2012 Lexus LFA: Dyno Tested
Ever wonder what the 2012 Lexus LFA's 9000-rpm V10 sounds like at full song as you're standing right next to it? Wonder no more.
Today we caned the Lexus supercar over and over again on a Dynojet chassis dyno just to drink in that stupefying sound. Right, dyno charts are part of the bargain, too. Not a bad way to spend an afternoon.
We've spent many an hour dyno-testing cars here at MD Automotive in Westminster, CA. High horsepower cars, muscle cars, modified cars, you name it. However, none of them are like this 552-horsepower, 354 lb-ft LFA.
This car is special, and it clues you in the moment you thumb the steering wheel-mounted 'Engine Start' button. There's a very rapid starter whine vreeee like a race car rather than the usual chunter chunter. Then the engine explodes to life with a whomp before instantly settling into a slightly busy idle, the timbre of which telegraphs that this is no ordinary 9000-rpm V10.
There's practically no inertia -- or so it seems -- to the LFA's 4.8-liter power plant. You touch the throttle, the revs soar instantly. You lift, they die. Instantly. Normal cars aren't like this. Normal cars have soft engine mounts, sluggish tip-in, obvious electronic throttle manipulation, delayed engine braking, lots of suck. Not this one. Again, special.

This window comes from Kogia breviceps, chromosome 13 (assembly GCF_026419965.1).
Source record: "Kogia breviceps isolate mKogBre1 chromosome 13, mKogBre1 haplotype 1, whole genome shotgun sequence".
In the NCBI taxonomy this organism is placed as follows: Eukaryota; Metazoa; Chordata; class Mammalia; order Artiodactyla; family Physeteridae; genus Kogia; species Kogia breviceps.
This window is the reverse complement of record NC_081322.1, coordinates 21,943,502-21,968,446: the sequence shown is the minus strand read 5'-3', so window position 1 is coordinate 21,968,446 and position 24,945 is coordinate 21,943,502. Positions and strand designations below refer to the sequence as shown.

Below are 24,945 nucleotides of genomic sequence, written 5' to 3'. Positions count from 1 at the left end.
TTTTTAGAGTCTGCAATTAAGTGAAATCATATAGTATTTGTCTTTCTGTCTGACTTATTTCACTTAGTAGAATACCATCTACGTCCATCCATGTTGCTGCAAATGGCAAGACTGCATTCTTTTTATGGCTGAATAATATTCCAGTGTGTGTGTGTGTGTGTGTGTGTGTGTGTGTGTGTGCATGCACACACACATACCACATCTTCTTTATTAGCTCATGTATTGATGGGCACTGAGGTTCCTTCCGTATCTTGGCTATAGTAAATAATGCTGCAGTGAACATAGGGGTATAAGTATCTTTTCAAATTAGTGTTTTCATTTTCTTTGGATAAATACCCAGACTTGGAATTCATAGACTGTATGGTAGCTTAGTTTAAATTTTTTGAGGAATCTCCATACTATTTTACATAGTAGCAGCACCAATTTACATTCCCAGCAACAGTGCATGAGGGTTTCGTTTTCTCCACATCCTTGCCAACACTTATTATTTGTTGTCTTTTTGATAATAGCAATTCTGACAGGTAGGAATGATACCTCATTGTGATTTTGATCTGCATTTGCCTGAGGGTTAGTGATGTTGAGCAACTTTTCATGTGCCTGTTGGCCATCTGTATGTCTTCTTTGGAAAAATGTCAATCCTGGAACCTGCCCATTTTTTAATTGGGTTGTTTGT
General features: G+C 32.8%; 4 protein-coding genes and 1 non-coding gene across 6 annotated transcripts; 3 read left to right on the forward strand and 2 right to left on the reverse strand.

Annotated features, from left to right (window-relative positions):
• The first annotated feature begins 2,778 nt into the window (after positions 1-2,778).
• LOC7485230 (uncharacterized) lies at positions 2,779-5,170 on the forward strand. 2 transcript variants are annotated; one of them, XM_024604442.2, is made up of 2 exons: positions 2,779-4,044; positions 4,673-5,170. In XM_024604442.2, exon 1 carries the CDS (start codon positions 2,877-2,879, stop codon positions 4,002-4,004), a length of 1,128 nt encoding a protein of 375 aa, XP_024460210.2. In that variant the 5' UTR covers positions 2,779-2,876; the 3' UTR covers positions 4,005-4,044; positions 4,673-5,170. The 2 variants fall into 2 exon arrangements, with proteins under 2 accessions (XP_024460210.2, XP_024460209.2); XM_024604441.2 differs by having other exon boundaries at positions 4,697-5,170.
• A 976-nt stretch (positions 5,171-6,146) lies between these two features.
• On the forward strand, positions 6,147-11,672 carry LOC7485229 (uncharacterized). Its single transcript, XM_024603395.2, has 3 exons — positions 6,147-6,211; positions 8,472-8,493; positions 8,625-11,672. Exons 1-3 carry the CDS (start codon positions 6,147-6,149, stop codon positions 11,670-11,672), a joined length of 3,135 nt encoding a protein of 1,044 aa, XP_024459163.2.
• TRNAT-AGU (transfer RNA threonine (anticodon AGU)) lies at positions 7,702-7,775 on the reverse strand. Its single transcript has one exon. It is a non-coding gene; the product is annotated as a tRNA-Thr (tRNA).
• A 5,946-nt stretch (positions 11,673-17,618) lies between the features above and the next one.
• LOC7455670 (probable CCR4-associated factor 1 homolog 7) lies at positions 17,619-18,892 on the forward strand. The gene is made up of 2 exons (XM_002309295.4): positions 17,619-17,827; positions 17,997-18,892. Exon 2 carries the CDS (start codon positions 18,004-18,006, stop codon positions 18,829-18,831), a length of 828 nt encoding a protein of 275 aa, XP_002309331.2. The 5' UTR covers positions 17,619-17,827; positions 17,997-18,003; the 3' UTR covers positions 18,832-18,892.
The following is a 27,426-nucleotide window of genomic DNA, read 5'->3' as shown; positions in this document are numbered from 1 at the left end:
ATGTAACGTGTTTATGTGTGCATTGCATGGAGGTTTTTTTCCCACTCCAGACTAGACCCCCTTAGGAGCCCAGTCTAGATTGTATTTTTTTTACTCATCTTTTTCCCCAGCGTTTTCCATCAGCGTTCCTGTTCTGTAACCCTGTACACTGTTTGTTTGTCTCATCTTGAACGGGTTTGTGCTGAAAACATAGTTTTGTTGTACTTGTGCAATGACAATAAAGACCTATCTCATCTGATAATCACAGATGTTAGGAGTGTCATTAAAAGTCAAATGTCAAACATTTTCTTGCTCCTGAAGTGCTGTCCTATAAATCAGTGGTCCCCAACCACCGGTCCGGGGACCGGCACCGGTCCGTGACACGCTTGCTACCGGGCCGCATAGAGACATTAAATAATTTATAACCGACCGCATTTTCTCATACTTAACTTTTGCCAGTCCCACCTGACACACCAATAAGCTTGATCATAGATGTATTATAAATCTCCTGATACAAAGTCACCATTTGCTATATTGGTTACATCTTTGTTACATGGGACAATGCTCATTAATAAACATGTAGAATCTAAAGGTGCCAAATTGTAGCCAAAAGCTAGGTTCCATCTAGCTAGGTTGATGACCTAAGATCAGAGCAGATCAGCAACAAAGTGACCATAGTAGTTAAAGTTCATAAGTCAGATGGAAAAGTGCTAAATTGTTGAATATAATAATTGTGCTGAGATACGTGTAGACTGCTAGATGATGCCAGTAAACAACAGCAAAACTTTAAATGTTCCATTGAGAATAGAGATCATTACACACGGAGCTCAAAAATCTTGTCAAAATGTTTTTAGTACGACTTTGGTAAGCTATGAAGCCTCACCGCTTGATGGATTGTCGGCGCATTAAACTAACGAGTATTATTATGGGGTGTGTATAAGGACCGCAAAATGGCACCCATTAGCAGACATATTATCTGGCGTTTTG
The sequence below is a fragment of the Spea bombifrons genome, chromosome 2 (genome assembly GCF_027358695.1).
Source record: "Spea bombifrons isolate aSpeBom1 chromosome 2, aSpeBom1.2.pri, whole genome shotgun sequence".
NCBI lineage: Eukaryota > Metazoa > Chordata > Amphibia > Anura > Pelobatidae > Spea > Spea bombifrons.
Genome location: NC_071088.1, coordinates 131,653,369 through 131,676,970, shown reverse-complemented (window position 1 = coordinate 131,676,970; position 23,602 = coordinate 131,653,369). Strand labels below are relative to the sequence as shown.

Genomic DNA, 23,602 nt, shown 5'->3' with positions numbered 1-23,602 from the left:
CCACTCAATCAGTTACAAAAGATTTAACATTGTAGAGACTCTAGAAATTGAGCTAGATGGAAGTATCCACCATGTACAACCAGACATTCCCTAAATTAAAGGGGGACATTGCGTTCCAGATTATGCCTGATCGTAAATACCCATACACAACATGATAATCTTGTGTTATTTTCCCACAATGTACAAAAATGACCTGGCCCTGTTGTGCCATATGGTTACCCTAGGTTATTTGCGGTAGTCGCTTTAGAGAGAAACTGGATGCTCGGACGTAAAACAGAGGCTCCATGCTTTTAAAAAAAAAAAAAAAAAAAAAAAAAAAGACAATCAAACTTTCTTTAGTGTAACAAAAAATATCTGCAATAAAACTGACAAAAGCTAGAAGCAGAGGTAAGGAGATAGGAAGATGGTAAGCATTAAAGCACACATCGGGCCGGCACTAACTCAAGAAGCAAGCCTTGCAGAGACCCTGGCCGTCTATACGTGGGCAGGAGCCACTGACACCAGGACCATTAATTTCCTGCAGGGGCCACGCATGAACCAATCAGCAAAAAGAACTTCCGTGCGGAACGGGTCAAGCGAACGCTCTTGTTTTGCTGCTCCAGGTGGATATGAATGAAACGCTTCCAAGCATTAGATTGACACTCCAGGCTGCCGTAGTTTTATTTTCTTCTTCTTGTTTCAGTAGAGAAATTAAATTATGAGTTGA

At 2000 rpm, there's not much going on. This thing would get walked by a Camry down here, and that's only a slight exaggeration.
Good thing there are seven thousand revs remaining with which to do something.
By the time the LFA hits 5000 rpm the hairs on your neck are standing at attention and the short-stroke ten-pot is just hitting its stride. The intake and exhaust notes commingle and cavort, producing a texture that is somehow more than simply an aural phenomenon. It's no longer making a sound, it is orchestrating a mechanical symphony.
The tach needle brushes past seven -- where most engines have long since checked out for the evening -- and the LFA is now reaching its torque peak of 346 lb-ft (as measured at the wheels). Its sound hardens, taking on a shriek.
Two thousand revs left. It's still charging towards the redline with barely-restrained enthusiasm. Still plenty more gravy in the decanter. At 8000 revs you wonder how it is possible that this is a street-legal production car engine.
9000 rpm. The engine has ceased being a mechanical device and is now an organism, absolutely shredding the air around it with its howl. Here it has just passed its power peak of 514 horsepower. Bam! The LFA hits the rev limiter like a wall. You have tunnel vision and your jaw is slightly agape. Your brain is the consistency of oatmeal.
This engine is gobsmacking. There are engines with more power, more torque, sure. But there is nothing on the planet like this engine. Its output as measured at the wheels -- which is slighly ahead of expectations -- is secondary to the experience it delivers. Raise a glass and wish it well, dear readers, as the 171 examples of the LFA that will be sold stateside will house the only known examples of this scintillating V10. Shame that something so good is limited to so few.